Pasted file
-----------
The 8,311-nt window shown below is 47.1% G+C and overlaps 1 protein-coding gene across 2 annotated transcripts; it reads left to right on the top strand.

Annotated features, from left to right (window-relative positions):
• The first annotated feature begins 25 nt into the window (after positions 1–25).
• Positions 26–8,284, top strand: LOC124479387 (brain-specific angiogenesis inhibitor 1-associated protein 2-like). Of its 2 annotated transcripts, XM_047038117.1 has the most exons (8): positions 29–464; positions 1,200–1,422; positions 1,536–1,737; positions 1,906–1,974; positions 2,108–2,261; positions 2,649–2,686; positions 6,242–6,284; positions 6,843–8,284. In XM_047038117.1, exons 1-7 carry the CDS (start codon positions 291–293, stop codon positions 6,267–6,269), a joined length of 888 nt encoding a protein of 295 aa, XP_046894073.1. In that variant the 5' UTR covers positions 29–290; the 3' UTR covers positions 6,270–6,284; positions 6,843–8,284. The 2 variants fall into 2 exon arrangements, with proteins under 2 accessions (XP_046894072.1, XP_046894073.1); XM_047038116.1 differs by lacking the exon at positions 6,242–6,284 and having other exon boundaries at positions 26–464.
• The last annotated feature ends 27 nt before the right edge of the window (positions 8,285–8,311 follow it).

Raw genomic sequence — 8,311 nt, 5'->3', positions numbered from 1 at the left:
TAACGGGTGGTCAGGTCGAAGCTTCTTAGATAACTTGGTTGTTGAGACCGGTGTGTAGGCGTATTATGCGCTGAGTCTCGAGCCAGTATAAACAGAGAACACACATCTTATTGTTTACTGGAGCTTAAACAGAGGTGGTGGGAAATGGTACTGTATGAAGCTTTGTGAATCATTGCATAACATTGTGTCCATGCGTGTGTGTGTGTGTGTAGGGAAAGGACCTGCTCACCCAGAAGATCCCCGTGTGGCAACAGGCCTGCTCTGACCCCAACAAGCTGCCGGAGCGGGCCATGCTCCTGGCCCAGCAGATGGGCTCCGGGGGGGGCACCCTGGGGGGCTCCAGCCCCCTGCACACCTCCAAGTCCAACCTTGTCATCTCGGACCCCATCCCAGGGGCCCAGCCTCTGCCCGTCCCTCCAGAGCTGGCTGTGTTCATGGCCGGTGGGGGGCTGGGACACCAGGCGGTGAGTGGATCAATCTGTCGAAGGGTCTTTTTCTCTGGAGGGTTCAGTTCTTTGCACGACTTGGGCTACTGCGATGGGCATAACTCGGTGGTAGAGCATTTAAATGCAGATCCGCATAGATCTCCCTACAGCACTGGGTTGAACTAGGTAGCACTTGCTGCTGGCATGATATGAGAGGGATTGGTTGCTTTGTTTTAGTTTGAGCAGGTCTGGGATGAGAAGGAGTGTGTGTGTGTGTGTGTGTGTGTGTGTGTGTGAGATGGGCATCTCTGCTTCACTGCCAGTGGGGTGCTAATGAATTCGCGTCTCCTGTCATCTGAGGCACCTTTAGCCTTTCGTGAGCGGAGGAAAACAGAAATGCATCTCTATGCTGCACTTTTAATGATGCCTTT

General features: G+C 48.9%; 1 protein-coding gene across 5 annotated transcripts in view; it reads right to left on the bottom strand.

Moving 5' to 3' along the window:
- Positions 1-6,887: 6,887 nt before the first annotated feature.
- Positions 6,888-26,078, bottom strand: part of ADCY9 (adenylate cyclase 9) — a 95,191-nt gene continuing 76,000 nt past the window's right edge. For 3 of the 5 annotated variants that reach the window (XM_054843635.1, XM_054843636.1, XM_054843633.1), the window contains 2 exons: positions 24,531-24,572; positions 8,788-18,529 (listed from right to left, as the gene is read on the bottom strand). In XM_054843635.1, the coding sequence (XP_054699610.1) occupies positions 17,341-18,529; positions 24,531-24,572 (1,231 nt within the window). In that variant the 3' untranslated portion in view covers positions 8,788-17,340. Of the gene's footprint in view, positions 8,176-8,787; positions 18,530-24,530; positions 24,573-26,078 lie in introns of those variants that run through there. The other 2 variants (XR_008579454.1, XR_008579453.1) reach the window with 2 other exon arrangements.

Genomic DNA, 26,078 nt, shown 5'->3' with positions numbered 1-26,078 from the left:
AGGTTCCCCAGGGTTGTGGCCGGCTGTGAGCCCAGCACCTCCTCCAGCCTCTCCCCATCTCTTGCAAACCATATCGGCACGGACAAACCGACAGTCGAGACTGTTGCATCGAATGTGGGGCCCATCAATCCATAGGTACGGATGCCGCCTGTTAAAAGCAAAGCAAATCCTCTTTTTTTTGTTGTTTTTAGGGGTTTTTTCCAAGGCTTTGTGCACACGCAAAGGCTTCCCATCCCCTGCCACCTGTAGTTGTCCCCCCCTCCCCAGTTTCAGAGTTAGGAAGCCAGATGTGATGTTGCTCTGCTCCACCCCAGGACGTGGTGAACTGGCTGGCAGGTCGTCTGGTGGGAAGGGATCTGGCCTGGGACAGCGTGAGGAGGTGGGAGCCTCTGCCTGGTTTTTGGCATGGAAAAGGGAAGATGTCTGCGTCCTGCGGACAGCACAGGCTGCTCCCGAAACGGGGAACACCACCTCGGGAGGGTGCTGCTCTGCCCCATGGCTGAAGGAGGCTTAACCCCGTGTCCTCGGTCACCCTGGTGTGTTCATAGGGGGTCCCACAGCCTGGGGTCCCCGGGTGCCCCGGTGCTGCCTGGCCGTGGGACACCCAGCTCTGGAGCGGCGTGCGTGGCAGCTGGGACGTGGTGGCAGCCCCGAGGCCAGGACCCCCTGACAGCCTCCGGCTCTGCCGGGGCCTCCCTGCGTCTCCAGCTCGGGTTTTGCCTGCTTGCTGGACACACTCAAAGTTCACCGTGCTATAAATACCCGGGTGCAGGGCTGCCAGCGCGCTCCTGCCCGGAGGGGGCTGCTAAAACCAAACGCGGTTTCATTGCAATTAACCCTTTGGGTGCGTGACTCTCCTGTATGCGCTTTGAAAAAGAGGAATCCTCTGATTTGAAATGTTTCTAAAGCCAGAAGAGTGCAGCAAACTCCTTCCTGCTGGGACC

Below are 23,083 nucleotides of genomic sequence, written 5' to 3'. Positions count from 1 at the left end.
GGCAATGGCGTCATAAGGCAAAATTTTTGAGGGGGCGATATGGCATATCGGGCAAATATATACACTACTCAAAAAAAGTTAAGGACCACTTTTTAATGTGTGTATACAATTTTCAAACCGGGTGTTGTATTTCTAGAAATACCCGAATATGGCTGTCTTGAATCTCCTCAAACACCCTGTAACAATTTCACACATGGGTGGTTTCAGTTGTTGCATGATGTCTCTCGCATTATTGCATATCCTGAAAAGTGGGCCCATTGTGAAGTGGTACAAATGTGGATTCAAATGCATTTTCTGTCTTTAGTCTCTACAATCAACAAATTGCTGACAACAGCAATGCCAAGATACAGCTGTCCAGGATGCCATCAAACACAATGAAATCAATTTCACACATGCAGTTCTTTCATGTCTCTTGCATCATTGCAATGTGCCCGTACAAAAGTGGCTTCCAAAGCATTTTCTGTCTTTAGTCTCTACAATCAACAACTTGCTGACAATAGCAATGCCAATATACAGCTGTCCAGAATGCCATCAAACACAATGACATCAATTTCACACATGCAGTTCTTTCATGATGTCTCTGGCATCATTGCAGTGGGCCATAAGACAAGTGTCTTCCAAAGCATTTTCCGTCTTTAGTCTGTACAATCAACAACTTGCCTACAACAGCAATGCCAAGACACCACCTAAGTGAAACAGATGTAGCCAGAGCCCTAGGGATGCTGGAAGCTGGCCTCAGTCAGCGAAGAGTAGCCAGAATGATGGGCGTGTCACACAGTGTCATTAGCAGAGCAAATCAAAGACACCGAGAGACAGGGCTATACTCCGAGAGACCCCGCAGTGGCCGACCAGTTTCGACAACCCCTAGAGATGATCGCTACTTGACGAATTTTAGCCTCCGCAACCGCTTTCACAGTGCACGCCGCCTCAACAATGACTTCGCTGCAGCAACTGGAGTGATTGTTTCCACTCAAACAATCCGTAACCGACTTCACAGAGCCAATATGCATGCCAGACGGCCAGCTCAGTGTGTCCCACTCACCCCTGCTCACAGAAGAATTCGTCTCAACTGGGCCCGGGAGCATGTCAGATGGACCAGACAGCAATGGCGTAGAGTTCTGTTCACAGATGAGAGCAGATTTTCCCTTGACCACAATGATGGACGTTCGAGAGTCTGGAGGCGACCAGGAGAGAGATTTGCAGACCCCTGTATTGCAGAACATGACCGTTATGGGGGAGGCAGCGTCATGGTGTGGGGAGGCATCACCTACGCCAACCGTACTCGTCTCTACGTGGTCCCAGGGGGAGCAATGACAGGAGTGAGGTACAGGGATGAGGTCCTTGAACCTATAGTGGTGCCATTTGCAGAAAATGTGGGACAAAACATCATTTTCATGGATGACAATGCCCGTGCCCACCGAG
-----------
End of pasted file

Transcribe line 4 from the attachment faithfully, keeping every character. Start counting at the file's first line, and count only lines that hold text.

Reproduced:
• Positions 26–8,284, top strand: LOC124479387 (brain-specific angiogenesis inhibitor 1-associated protein 2-like). Of its 2 annotated transcripts, XM_047038117.1 has the most exons (8): positions 29–464; positions 1,200–1,422; positions 1,536–1,737; positions 1,906–1,974; positions 2,108–2,261; positions 2,649–2,686; positions 6,242–6,284; positions 6,843–8,284. In XM_047038117.1, exons 1-7 carry the CDS (start codon positions 291–293, stop codon positions 6,267–6,269), a joined length of 888 nt encoding a protein of 295 aa, XP_046894073.1. In that variant the 5' UTR covers positions 29–290; the 3' UTR covers positions 6,270–6,284; positions 6,843–8,284. The 2 variants fall into 2 exon arrangements, with proteins under 2 accessions (XP_046894072.1, XP_046894073.1); XM_047038116.1 differs by lacking the exon at positions 6,242–6,284 and having other exon boundaries at positions 26–464.